The Power of Compounding in Fees Isn't a Wonder You Want in Investments

A mere 1% difference in fees could result in a 240% difference in return over 30 years.

Kate Lin 27 December, 2023 | 11:36
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Kate Lin: Welcome to Morningstar. Higher fees can eat into investor returns, meaning that investors are better served with a low-cost investment vehicle. Morningstar's research, academics, and Vanguard's Jack Bogle agree on this. While fees are just one among many variables in investing, we need to understand how we are charged and how fees contribute to our financial success. Today we have Steffanie Yuen from Endowus to discuss this further.

What's Trailer Fee?

Steffanie, what are some conventional fees that investors face when buying funds in Hong Kong?

Steffanie Yuen: Yes. Unfortunately, in Hong Kong it's constantly ranked as one of the most expensive jurisdictions to buy funds, and typically clients have two types of fees they have to pay: the one-off transactional fees, such as subscription fees, and some platforms continue to even charge withdrawal fees or switch fees.

But little known are ongoing fees that are sort of quote and quote hidden in management fees of funds. These are called trailer fees in our industry. These are essentially commissions that fund houses continue to pay distributors as long as clients continue to hold funds with the distributor, and these fees could be as high as 50 to 60% of the fund management fee.

What 1% Difference in Fees Make

Lin: So, as you know, fees can impact investment outcomes and investor experience. Tell us more about it.

Yuen: Exactly. As a financial advisor, we always tell our clients, "You cannot control how the markets go tomorrow, whether it goes up and down, but fees are something that you can really control." And we always, all of us have heard of the sort of compounding as the eighth wonder in the world, but people tend to only focus on returns compounding, but fees actually also compound.

So Endowus actually has done sort of analyses, and we've actually had graphical representation of this, and a lot of clients were shocked when they find out, let's say, if you have 100 basis points or 1% difference in fees in your portfolio over a 30-year period, your investment returns could differ by 240%. So it could really eat into your investor returns and create sort of very different investor outcomes.

Fee Structure

Lin: That's interesting. And to deal with this fee problem, Endowus has a unique fee structure. What makes it so?

Yuen: Exactly, so Endowus was really founded upon sort of solving one of the pain points of Asian investors, including Hong Kong and Singapore. Part of the issue is high fees. And why there are high fees? Part of the reason is that the fund distribution structure in this part of the world is quite concentrated in a few players, and it creates a vicious cycle that a lot of fund houses try to fight for the coveted fund shelf on these popular distributors. They then fight for paying higher commissions to the distributors, and it means sort of higher management fees and higher expense ratio products that clients ultimately have to buy. So Endowus we wanted to bring a different model to solve for this issue because high commissions, or trailer commissions fee, also create another issue of potential conflict of interest where potentially distributors might want to push higher commission products and not necessarily the most suitable products for clients.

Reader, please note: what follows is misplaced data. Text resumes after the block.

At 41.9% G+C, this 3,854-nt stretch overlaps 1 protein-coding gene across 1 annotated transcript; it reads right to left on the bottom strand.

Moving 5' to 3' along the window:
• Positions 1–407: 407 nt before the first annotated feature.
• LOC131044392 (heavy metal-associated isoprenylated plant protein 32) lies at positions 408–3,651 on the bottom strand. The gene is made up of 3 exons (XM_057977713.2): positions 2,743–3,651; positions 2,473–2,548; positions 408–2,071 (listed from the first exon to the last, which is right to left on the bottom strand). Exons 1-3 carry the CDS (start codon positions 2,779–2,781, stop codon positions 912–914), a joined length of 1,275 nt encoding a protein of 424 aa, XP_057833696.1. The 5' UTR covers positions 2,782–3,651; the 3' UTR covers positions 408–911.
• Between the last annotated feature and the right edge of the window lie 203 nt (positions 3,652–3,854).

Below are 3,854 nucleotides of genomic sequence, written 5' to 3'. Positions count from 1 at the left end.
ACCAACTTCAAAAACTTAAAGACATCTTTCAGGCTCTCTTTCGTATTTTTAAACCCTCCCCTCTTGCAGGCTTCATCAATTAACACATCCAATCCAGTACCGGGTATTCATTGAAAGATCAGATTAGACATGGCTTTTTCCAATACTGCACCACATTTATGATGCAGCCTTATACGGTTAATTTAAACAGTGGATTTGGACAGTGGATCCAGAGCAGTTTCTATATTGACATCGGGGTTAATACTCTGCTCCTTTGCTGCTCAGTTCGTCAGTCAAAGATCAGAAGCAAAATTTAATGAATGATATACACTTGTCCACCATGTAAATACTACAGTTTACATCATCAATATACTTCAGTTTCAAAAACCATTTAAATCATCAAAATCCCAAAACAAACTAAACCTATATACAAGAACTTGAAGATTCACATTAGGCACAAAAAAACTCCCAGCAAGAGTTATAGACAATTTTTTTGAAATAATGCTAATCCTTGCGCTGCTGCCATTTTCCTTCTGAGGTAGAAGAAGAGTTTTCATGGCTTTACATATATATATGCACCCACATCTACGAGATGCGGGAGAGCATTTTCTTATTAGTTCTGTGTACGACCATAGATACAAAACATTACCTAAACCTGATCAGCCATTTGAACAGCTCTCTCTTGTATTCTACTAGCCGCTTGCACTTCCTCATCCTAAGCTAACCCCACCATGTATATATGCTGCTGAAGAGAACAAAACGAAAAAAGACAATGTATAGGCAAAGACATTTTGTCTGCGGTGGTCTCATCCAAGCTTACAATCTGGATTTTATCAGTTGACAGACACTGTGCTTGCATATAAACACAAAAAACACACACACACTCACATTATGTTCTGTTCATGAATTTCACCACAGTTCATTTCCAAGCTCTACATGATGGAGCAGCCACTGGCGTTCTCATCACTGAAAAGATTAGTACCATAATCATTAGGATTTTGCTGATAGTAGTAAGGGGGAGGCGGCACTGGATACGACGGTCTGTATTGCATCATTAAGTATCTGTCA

So Endowus we run what we call a fee-only distribution model, and what we call it's conflict-free because we're only paid by clients. We charge clients an all-in, transparent 0.1 to 0.6% advisory fee all in. And we don't take any other sort of revenue sources, no trailer commissions. We rebate 100% of the trailer fees that we received from fund houses, and we don't charge any transactional fees. So that we are aligned with client interest and our only concern is to help our clients find the best products at the lowest cost to help them invest better.

Withholding Tax Can Be Another Cost

Lin: Right, so a last fee question for you. In Hong Kong, many of us have experience trading U.S listed ETFs. What is the investing cost angle to it?

Yuen: So yes, because of the U.S. dollar-Hong Kong dollar peg, U.S.-listed ETFs are very popular of Hong Kong investors, and obviously cost is a big issue. So you have large ETFs such as VOO, the expense ratio is single-digit basis point. But I think as a financial advisor, we often raise a point to clients that they might not be aware that as a sort of Asian investor investing in U.S.-listed ETFs, although you don't have the capital gains tax, you do have 30% dividend withholding tax. So for ETFs that don't pay a lot of dividends, it might not matter a lot.

But for example, I was just looking it up earlier today, if I want emerging markets VWO, it's 3.5% dividend yield. If you slap on the 30% withholding tax, although the ETF itself is very cheap, it's eight basis point. But if you slap on that withholding tax, the total expense ratio then goes up to almost 1%. So that's a huge, big difference. And that's why sometimes UCITs fund structurecould be as competitive because we don't have that withholding tax issue. And this is a good point, Kate, that you raised that we always want to let clients be aware because a lot of clients in Asia like to invest in income products.

Lin: Wonderful, Steffanie. That's very clear. For Morningstar, I'm Kate Lin.

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About Author

Kate Lin

Kate Lin  is an Editor for Morningstar Asia, and is based in Hong Kong

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